Seating and Other Chair Components

As you learn about all the different options that are available, it is important to think about what you actually need. Some options, such as leg and foot supports that can be elevated, may be inconvenient — unless you really need them. Talk with an occupational therapist or physical therapist to decide what you want to include. Then, to be certain your new chair will meet your needs, talk with your vendor about what options are available with each type and model of chair.

Some points to consider

Is the wheelchair frame:

  • Lightweight, for easy pushing and lifting?
  • Heavy duty, for use by a person who:
    Weighs more than 250 pounds, has severe tone issues, or is very active?
  • A “tilt-in-space” frame?
  • A reclining frame?
  • Low to the floor, so that the user has enough head space when riding in a van? So that transfers are safe and easy?
  • Able to support attachments, such as oxygen tank, ventilator, suction machine, or mounting system for a communication device?

Are the armrests:

  • Removable for easier transfers?
  • Height adjustable to support a lap tray?
  • Desk-length to allow getting close to tables and desks?
  • Able to flip back so it is easier to reach wheels?

Are the leg and foot supports:

  • Removable?
  • Swing-away to assist in transferring?
  • Able to be elevated?
  • Provided with a fixed front end forusers with excessive tone?

Are the foot plates:

  • Adjustable as to the angle?
  • Available in different sizes?
  • Metal or high-density plastic?
  • Provided with heel or toe loops?
  • Able to flip-up?

Are the rear wheels:

  • 12″, 20″, or 24″ size? Other sizes are available for specific requirements –Ask your Advanced Mobility Representative for further details.
  • Solid tires or pneumatic tires?
  • Provided with hand rims for selfwheelers?
  • Solid, pneumatic, or semi-pneumatic?

Are the front casters:

  • 5″, 6″, or 8″ size? Other sizes are available for specific requirements –Ask your Advanced Mobility Representative for further details.
  • Solid, pneumatic, or semi-pneumatic?

Why use special seating?

Supporting the pelvis:

  • Solid, firm seats provide a stable surface for the pelvis.
  • Contoured seate help to center pelvis.
  • Anti-thrust seats help keep the pelvis from sliding forward.
  • Hip guides and abductors help align hips and thighs.
  • Gel seats, air filled cushions or special foams help prevent pressure sores.
  • Lap belts are used to keep hips back on the seat.

Supporting the trunk:

  • Firm, solid backrest supports the trunk from behind and discourages rounded posture.
  • Contouring of the backrest may be needed to add lumbar support, provide room for bony prominence or to accomplish scoliosis, kyphosis or lordosis.
  • Lateral trunk supports are used to maintain centered trunk position.
  • Chest straps, cummerbunds, axillary straps and shoulder retractors provide anterior support for the trunk.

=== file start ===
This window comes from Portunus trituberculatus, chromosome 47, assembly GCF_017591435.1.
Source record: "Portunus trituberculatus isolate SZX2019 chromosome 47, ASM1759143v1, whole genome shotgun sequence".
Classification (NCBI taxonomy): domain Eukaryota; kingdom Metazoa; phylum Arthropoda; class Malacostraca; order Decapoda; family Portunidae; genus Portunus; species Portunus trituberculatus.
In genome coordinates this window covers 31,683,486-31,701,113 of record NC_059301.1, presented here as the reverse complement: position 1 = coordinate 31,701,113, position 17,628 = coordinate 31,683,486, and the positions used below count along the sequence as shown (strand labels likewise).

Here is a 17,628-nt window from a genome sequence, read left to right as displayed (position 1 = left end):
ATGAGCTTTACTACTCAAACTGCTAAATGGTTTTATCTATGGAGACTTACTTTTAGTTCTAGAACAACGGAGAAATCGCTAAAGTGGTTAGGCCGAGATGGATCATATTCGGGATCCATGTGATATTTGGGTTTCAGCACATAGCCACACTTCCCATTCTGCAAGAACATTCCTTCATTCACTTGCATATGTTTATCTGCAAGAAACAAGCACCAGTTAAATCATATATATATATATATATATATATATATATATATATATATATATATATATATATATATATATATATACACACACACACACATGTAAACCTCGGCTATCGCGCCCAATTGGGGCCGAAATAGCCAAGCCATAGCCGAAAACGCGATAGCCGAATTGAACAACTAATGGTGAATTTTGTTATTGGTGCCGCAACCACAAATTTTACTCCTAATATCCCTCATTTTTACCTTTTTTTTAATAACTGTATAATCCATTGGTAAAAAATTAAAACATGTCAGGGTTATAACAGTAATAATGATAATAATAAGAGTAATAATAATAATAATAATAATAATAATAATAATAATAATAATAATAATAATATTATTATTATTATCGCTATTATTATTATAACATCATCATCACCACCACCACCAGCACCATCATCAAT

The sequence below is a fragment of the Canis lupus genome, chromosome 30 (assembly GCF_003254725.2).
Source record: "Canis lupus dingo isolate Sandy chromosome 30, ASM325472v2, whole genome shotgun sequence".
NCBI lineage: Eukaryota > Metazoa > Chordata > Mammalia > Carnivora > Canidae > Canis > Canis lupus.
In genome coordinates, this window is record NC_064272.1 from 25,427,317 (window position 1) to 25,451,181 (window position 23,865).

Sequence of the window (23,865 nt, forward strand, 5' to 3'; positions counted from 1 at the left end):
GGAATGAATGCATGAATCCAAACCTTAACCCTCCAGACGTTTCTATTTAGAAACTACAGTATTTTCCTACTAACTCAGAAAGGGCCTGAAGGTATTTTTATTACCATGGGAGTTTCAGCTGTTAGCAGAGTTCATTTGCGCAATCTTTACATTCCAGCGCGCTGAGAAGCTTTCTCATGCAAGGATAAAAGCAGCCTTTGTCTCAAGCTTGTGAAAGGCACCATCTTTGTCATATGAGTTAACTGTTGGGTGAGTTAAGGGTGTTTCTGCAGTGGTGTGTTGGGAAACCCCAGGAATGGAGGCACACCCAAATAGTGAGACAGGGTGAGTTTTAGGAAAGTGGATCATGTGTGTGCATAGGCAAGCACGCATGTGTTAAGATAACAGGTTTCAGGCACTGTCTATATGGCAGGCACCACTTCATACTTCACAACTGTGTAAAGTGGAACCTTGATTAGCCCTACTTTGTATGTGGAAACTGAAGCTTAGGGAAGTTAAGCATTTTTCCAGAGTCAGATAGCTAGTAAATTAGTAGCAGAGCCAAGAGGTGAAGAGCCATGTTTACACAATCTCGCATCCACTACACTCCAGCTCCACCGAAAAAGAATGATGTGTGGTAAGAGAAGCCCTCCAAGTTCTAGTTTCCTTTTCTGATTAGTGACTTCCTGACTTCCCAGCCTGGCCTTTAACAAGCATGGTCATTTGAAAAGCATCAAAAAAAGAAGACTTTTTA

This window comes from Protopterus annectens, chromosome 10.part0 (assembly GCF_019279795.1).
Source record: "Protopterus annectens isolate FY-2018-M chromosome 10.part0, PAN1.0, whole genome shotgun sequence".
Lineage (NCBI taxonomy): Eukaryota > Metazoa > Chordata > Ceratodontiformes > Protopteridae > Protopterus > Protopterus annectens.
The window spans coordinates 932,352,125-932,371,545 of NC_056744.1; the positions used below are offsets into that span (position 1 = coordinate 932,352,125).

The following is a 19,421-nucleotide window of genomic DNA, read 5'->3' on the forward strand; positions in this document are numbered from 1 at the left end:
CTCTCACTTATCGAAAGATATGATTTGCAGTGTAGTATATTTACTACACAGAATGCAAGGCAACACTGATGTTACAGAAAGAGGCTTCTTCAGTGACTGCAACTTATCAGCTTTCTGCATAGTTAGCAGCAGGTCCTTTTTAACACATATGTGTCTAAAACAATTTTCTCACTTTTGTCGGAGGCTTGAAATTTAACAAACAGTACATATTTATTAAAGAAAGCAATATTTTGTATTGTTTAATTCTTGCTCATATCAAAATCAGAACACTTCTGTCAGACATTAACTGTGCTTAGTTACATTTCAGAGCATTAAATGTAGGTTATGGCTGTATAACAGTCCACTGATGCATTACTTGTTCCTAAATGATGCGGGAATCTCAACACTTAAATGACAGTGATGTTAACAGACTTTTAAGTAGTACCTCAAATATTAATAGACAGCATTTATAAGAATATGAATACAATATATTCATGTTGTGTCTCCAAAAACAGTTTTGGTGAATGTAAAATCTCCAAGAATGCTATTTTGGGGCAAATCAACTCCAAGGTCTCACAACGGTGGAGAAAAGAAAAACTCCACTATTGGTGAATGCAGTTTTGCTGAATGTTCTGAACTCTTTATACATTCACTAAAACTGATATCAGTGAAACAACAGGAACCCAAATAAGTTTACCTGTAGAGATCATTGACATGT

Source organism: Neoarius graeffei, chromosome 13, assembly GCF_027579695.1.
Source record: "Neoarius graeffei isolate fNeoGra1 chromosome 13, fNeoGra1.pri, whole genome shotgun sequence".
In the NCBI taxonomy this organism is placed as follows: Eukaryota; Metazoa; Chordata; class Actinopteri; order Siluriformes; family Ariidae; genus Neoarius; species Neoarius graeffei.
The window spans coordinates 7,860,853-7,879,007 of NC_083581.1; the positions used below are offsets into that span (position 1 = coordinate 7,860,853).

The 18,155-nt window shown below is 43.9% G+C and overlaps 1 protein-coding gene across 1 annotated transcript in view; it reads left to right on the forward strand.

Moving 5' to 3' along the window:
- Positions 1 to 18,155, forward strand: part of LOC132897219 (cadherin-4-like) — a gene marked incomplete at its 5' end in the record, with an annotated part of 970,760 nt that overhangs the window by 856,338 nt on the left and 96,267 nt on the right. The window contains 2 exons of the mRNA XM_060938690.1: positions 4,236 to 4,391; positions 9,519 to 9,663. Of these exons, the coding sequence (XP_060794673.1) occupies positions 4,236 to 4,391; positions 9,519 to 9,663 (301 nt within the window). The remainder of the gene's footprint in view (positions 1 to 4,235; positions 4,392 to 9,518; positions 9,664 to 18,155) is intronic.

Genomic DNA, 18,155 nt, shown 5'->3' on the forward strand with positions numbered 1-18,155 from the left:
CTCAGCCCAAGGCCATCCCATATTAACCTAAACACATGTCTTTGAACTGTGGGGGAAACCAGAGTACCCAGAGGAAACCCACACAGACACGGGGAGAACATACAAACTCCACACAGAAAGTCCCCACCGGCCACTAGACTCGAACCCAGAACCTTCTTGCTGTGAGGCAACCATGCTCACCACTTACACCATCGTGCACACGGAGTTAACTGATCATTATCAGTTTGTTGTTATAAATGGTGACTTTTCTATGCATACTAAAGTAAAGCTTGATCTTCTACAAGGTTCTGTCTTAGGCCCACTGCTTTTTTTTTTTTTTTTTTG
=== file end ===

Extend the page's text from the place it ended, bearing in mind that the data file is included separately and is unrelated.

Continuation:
Supporting the head:

  • Headrests, collars and halo or headband systems provide head and neck support from behind, to either side or from the front. There are many styles available commercially and custom modification can be provided if needed.

Supporting the feet:

Shoe guides with straps maintain alignment of feet on foot pedals. • Foot Boxes or ankle straps maintain feet on foot pedals.


  • Commercial trays are available and to some degree can be customized.
  • Custom trays can be made from materials such as wood, HDPE (high density polyethylene), and clear acrylics.
  • Custom trays can be
    • rimmed or rimless
    • designed to hold communication sheets
    • designed with cut outs to hold communication devices, cups, etc.
    • designed to protect a power wheelchair joystick
    • designed to accommodate communication aids on mounting systems
    • fabricated with padding in designated area

Examples of Custom Seating:

  • Linear seating systems offer a solid seat, solid back, trunk supports, hip guides, and an abductor.
  • ROHO cushions (air filled) for pressure relief.
  • Jay seat – Many feature gel pad atop solid foam base. A protective cover would go over both for cleaning and protection.
  • Ride Designs offer complete custom pressure relieving seating systems with dynamic designs.
  • Silhouette technology allows computer assisted design of custom fits seat and back cushions which provide comfort and pressure relief.
  • Contour molding chair: Client sits in this chair to be molded for custom fit cushions and backs.
  • Custom Contour seat and back cushions provide firm support and control.


How do I know what equipment is right for me?

An experienced therapist can be very helpful in this process.

tarting with a thorough Needs Assessment we clarify and quantify the most important features and functions you require and want and match the equipment best suited to you instead of trying to get you to fit to the equipment. With the help of a registered Occupational Therapist and an experienced Equipment Specialist, going through the proper motions of the equipment selection process, equipment trial process, delivery and set-up, you will feel confident in knowing you have the equipment that is wright for you.